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Last Updated: Monday, 21 November 2005, 15:27 GMT
Teacher abuse inquiries revised
Teacher with head in hands
Unions have highlighted the plight of wrongly-accused teachers
Teachers accused of abusing children should not be automatically suspended and their cases must be speedily dealt with, the government says.

National guidelines for England on how to deal with allegations of abuse have been published.

They include the right of accused staff to enjoy anonymity while their cases are being investigated.

The advice is aimed at schools, police officers, local education authorities and the Crown Prosecution Service.

The guidelines follow a long campaign by the NASUWT union to protect the rights of teachers who have been wrongly accused of abusing children.

'Devastating effect'

However, Education Secretary Ruth Kelly said the guidelines would also protect children.

"The number of allegations made each year is very small as a proportion of the children and staff in our schools," she said.

"But it is vital that they are dealt with properly and fairly.

"We must protect children. Being abused by a trusted adult can have a devastating effect on a child and their future.

"Equally, I am very much aware of the devastating effect that being wrongly or unfairly accused can have on an individual, their family and career, and how delay and publicity can exacerbate that.

"The new arrangements will improve the way cases are dealt with and ensure more of them are resolved more quickly.

"But we will continue to monitor the position to ensure they achieve the desired effect."

The new arrangements include:

  • avoid suspending staff automatically
  • use designated officers in police and local authorities to sift cases, improve decision-making and consistency, and reduce delay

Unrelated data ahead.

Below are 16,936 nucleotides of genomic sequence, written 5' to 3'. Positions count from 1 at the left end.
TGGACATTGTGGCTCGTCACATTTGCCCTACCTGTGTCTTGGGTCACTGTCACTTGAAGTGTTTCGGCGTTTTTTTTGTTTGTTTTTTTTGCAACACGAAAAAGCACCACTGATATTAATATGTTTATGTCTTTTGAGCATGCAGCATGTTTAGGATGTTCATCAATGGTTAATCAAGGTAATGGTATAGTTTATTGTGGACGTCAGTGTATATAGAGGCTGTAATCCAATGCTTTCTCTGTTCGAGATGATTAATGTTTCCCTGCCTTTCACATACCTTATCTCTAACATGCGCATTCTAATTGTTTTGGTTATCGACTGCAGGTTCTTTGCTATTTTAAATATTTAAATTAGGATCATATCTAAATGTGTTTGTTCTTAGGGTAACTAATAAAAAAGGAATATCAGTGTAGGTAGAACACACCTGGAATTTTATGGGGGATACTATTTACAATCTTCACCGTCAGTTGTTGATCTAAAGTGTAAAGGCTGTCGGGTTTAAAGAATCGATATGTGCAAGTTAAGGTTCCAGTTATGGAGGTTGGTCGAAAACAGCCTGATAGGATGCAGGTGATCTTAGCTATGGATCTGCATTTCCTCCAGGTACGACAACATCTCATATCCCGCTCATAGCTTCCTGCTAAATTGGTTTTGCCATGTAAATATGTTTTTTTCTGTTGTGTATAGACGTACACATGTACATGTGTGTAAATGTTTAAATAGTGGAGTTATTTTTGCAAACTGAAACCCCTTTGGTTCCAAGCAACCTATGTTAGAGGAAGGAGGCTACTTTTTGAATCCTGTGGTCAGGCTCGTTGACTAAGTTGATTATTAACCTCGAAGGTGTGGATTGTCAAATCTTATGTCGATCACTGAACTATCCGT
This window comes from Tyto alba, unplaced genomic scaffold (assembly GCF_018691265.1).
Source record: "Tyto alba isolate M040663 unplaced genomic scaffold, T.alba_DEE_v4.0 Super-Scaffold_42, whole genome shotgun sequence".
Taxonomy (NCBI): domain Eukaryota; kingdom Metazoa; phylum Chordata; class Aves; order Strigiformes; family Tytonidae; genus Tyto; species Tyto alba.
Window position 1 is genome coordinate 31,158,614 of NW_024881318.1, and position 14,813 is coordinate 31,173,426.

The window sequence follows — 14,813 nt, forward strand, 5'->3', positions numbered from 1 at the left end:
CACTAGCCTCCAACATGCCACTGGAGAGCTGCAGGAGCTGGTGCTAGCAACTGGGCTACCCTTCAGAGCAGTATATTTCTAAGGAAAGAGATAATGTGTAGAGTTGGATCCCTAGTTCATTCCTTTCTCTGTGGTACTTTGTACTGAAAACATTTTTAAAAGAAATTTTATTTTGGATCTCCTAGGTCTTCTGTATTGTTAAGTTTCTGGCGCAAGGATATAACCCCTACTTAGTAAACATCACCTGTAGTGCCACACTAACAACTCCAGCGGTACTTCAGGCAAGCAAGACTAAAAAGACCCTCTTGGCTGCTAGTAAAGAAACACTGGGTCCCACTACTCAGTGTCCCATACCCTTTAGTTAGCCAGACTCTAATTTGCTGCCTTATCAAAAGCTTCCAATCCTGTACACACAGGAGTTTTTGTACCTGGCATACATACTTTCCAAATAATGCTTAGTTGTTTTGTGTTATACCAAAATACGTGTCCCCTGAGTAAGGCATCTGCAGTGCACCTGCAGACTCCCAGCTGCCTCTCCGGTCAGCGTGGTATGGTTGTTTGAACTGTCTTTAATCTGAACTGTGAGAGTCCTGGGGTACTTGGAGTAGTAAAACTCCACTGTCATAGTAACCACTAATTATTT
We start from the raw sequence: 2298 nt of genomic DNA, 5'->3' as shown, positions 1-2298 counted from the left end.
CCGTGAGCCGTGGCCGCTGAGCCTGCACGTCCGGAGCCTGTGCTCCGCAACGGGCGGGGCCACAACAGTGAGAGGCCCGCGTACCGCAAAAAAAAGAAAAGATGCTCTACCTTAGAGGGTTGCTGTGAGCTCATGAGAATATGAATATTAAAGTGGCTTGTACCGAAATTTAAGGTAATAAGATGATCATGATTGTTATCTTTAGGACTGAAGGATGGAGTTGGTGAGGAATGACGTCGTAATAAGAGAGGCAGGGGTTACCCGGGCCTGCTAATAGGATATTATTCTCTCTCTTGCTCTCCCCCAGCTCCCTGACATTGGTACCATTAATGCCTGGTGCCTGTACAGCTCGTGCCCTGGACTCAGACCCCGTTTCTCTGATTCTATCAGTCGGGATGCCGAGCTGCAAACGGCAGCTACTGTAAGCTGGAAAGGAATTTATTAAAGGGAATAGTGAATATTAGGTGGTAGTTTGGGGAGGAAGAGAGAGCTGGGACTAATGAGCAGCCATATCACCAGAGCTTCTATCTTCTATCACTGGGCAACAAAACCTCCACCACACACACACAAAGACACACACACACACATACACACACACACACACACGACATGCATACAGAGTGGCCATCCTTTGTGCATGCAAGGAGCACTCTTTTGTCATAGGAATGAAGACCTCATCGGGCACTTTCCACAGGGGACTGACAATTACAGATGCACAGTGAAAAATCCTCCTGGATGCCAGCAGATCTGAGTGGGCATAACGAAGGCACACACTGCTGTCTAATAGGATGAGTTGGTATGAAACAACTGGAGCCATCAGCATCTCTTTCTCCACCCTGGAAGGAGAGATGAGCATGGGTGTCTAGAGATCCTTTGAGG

• agreement by the police and CPS to liaise and review progress of criminal investigations to speed them up
  • advice to police and social services about getting consent to share information
  • indicative timescales for stages of the disciplinary process
  • support for children who may have been abused, and staff who are accused
  • maintain confidentiality while cases are under investigation
  • keep clear and comprehensive records
The general secretary of the NASUWT, Chris Keates, said the new guidance was a significant step forward.

"This guidance will not prevent those who abuse children from being identified and dealt with appropriately. Those who abuse children have no place in schools," she said.

"It does, however, have the real potential to ensure that those who are falsely accused, and their families, are spared the months and sometimes years of trauma and distress before being exonerated."

But she was concerned that - with the devolved education systems - it applied only to England.


The union would now continue its campaign in Wales, Scotland and Northern Ireland to secure the introduction of the guidelines there too, she said.

In Wales, Education Minister Jane Davidson said: "We will want to discuss with the Association of Chief Police Officers in Wales how best we can share this good practice across the whole of Wales."

Steve Sinnott of the National Union of Teachers said the guidelines were welcome but there could still be confusion between national and local guidance.

"There will be a minimum of three different sets of guidelines that will have to be followed when an allegation is made," he said.

"This could lead to inconsistency in the treatment of teachers depending on which area of the country they work.

"Without the opportunity to ensure that malicious false allegations are removed entirely from their records, teachers will be vulnerable to such allegations blighting their careers."

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29 Apr 05 |  Education
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31 Mar 05 |  Education

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